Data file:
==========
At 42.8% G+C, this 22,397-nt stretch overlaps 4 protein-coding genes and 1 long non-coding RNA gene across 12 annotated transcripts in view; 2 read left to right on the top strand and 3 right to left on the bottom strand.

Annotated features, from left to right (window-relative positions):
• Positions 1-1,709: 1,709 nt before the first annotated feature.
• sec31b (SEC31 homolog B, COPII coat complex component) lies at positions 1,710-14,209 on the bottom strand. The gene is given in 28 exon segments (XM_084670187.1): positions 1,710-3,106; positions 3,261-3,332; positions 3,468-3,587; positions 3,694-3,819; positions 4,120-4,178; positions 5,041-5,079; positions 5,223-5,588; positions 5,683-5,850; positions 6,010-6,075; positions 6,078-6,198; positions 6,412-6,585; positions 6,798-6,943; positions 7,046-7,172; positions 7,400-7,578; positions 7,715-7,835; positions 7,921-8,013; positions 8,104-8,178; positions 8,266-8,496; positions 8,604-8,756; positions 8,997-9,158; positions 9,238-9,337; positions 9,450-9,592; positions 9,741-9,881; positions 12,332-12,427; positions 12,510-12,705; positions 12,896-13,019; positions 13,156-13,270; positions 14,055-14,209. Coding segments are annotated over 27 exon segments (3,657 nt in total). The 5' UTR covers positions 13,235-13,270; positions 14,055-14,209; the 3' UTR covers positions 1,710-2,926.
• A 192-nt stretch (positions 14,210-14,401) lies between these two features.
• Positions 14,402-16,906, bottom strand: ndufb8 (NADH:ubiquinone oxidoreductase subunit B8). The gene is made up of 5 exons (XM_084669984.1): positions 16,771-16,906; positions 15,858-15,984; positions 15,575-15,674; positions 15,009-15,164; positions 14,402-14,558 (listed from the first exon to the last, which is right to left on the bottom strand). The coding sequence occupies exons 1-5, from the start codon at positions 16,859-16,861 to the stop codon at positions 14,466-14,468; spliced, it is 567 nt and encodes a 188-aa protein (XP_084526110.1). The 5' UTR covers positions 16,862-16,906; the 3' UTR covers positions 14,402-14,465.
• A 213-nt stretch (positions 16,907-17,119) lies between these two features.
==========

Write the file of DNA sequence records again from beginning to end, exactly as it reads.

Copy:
At 42.8% G+C, this 22,397-nt stretch overlaps 4 protein-coding genes and 1 long non-coding RNA gene across 12 annotated transcripts in view; 2 read left to right on the top strand and 3 right to left on the bottom strand.

Annotated features, from left to right (window-relative positions):
• Positions 1-1,709: 1,709 nt before the first annotated feature.
• sec31b (SEC31 homolog B, COPII coat complex component) lies at positions 1,710-14,209 on the bottom strand. The gene is given in 28 exon segments (XM_084670187.1): positions 1,710-3,106; positions 3,261-3,332; positions 3,468-3,587; positions 3,694-3,819; positions 4,120-4,178; positions 5,041-5,079; positions 5,223-5,588; positions 5,683-5,850; positions 6,010-6,075; positions 6,078-6,198; positions 6,412-6,585; positions 6,798-6,943; positions 7,046-7,172; positions 7,400-7,578; positions 7,715-7,835; positions 7,921-8,013; positions 8,104-8,178; positions 8,266-8,496; positions 8,604-8,756; positions 8,997-9,158; positions 9,238-9,337; positions 9,450-9,592; positions 9,741-9,881; positions 12,332-12,427; positions 12,510-12,705; positions 12,896-13,019; positions 13,156-13,270; positions 14,055-14,209. Coding segments are annotated over 27 exon segments (3,657 nt in total). The 5' UTR covers positions 13,235-13,270; positions 14,055-14,209; the 3' UTR covers positions 1,710-2,926.
• A 192-nt stretch (positions 14,210-14,401) lies between these two features.
• Positions 14,402-16,906, bottom strand: ndufb8 (NADH:ubiquinone oxidoreductase subunit B8). The gene is made up of 5 exons (XM_084669984.1): positions 16,771-16,906; positions 15,858-15,984; positions 15,575-15,674; positions 15,009-15,164; positions 14,402-14,558 (listed from the first exon to the last, which is right to left on the bottom strand). The coding sequence occupies exons 1-5, from the start codon at positions 16,859-16,861 to the stop codon at positions 14,466-14,468; spliced, it is 567 nt and encodes a 188-aa protein (XP_084526110.1). The 5' UTR covers positions 16,862-16,906; the 3' UTR covers positions 14,402-14,465.
• A 213-nt stretch (positions 16,907-17,119) lies between these two features.